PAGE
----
by Akanksha Kakati.
Nakham. Photo Credit: istockphoto.com/leekhoailang
Meghalaya (translated from Sanskrit as the abode of clouds) is known as the ‘Scotland of the East’ due its rolling hills and picturesque beauty. It is home to three major tribal communities namely Garo, Khasi and Jaintia. Aside from these there are many other tribal communities such as the Koch, Boro, Dimasa, Hajong, Lakhar, Hmar, Mikir, Rabha, Nepali, etc.
A typical diet is non-vegetarian and consists of rice with a well-prepared dish of pork and fish. Nathok Brenga (fish cooked in bamboo shoots) and Nakham (dried fish cooked with chillies) are common dishes. Although people here prefer pork to beef dishes, beef is eaten in some parts.
The cuisine is divided into three distinct ways of culinary preparation i.e. Garo, Khasi and Jaintia. For example, the Khasis prepare their food with no oil or spices and pork is often cooked with soya beans, the Garo cooking is marked by the use of Katchi (potash) in their cooking as it makes the meat tender and adds flavour to the dishes and the Jaintias cook their pork with black sesame seeds known as Dohneiiong.
Dohneiiong. Photo credit: thenortheasttoday.com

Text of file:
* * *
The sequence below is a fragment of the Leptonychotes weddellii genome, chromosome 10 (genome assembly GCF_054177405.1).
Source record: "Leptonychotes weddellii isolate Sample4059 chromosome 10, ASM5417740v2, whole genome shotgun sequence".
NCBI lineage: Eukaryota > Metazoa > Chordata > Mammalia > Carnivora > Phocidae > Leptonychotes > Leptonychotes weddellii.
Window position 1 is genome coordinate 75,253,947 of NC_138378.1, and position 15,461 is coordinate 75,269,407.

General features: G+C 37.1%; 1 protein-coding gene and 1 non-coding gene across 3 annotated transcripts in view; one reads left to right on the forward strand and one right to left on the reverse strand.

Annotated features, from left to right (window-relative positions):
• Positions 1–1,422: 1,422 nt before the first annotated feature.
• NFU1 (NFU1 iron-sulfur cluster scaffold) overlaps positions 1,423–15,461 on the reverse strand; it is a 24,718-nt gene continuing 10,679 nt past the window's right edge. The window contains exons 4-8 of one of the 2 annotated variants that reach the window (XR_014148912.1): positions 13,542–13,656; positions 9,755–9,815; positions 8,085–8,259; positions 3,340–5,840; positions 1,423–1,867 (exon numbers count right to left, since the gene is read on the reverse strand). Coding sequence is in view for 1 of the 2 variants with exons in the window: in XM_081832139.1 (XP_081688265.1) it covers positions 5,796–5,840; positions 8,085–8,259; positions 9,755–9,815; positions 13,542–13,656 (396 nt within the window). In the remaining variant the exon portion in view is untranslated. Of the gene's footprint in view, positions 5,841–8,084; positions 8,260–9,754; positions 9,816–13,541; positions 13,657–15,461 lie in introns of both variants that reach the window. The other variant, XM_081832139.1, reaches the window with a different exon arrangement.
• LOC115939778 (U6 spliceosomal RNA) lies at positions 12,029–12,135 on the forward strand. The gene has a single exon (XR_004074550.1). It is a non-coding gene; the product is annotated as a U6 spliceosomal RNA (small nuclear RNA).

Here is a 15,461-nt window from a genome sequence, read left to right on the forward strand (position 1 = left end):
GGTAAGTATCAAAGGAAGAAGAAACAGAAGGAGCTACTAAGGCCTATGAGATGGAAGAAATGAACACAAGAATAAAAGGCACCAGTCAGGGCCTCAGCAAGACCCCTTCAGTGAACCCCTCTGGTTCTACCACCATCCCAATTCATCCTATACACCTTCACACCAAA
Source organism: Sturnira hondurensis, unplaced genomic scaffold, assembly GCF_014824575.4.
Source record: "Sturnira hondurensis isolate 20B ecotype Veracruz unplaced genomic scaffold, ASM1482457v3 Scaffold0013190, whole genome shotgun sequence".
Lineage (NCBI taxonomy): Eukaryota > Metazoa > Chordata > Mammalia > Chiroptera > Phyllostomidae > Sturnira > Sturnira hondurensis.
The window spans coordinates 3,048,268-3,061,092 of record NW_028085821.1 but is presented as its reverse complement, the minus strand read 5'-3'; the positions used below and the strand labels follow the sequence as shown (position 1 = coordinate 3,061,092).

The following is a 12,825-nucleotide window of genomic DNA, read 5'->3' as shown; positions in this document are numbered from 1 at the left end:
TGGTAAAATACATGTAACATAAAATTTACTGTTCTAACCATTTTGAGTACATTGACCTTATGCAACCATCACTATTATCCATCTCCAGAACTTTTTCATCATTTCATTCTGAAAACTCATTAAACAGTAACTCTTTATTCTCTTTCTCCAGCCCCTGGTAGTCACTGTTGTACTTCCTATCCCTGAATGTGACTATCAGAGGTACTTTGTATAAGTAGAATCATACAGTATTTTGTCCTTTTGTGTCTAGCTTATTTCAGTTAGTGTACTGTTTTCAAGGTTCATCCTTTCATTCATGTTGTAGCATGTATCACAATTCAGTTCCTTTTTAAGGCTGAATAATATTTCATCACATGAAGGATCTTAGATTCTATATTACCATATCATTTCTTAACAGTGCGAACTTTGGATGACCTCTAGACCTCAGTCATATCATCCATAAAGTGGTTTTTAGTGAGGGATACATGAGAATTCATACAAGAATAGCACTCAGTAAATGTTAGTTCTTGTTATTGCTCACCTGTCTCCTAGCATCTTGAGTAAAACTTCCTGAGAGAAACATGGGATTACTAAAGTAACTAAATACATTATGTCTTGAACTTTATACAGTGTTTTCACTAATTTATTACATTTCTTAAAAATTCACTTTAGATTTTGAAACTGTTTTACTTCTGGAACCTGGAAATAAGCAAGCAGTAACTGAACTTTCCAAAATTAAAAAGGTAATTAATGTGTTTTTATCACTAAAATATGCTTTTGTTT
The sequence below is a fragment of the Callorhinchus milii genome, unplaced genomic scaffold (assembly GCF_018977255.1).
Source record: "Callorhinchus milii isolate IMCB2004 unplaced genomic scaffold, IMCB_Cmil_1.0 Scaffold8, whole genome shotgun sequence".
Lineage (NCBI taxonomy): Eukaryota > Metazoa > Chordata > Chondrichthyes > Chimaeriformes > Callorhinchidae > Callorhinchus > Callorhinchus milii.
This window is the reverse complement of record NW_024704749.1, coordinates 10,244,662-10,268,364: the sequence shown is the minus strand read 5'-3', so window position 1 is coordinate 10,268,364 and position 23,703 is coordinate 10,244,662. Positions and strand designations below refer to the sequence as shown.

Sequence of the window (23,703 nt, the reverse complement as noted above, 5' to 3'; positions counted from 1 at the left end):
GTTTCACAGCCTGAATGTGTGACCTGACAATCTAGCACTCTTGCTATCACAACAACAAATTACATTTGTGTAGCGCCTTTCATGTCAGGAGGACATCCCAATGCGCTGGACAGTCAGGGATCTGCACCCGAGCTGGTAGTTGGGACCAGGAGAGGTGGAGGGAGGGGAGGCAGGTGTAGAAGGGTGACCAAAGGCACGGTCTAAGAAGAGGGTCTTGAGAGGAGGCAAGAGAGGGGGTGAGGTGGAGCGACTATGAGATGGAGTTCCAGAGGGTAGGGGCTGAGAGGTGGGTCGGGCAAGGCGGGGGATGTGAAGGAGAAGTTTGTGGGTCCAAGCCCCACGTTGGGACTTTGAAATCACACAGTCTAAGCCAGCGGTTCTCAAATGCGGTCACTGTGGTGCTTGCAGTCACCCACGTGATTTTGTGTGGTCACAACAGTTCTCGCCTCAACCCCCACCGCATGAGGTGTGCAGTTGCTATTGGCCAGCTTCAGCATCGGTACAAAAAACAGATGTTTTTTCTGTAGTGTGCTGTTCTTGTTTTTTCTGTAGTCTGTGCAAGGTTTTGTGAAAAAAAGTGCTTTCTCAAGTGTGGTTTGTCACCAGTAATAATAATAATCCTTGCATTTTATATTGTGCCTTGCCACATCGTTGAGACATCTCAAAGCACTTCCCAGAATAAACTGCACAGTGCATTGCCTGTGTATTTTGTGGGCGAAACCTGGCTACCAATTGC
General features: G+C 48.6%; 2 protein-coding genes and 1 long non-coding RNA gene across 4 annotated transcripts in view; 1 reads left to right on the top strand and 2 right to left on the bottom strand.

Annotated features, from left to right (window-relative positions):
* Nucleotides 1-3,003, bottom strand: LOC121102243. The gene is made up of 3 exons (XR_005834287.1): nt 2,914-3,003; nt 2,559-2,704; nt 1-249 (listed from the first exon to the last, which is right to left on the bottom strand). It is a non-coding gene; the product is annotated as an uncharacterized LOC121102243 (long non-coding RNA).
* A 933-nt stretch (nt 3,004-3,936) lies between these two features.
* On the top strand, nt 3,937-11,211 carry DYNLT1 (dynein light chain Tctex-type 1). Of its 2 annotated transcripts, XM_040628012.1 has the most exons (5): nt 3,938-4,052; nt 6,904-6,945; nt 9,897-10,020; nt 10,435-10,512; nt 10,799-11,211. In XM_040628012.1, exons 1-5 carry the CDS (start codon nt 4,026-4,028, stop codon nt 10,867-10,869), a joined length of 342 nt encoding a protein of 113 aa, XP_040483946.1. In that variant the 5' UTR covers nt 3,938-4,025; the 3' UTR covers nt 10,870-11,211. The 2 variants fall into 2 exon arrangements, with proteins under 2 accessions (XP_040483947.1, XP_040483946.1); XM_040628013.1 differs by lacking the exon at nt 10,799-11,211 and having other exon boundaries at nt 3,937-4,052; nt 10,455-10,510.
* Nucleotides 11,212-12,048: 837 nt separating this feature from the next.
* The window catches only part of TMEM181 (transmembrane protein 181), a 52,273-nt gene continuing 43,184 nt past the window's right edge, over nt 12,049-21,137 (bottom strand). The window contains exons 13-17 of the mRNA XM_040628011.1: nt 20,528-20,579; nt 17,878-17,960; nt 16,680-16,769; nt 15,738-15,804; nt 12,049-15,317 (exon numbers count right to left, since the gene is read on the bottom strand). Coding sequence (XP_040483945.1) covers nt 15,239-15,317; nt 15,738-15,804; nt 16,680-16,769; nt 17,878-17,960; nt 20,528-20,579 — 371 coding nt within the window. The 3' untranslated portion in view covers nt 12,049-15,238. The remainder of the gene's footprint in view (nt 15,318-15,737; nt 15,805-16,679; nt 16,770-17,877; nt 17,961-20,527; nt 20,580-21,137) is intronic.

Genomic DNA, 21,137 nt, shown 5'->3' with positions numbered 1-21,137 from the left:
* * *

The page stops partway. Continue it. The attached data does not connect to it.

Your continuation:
The oldest church in the northeast is found in Cherrapunji. This is the place of origin for Christianity in northeast India. Now, almost seventy per cent of the population follows Christianity. This influence appears in the cuisine as well in the form of dishes such as Jadoh (a dish prepared with pork pieces, pigs blood and rice similar to the scottish black pudding), Doh Snam or blood sausage (a form of sausage prepared by mincing pork bits and local spices, soaking the mixture in pigs blood and wrapping it in a thin layer of pork fat) and Doh Thad (smoked meat similar to jerky) that are widely enjoyed throughout Meghalaya.
Jadoh. Photo Credit: thequint.com
Animals such as duck, pigs, fowls and goats are reared domestically as a source of food. However, people do eat wild animals such as wild pigs, deer, prawns, fish, crabs and eel. Much like most of northeast food is cooked with very little oil and spices. Bamboo shoots are an important source of flavour along with dried fish chutney called Tungtap. A form of indigenous soda called Katchi is obtained by filtering water through the ash of dried and burnt young bamboo plants and is often used in Garo dishes.
Tungtap. Photo Credit: fishvish.blogspot.in
One can always find Kwai (a preparation of betel nut, betel leaves, lime and tobacco) in every household. Betel nut is a chief agricultural product and frequently chewed by the people. It is often referred to as the secret to their energy.
Meghalaya is one of the last few surviving matrilineal society where the inheritance of the family is not only passed onto a woman in the family but to the youngest woman. Women in this society work and earn an income. The kitchen is their domain too.
Kyat. Photo Credit: thenortheasttoday.com
Food is an integral part of the community and of the many festivals like Ka shad Suk Mynsiem, Umsan Nongkharai and Shad Beh Sier, where Kyat (rice beer) is often enjoyed. The purpose of festivals in this community is to celebrate the harmony between man, his culture and his natural environment.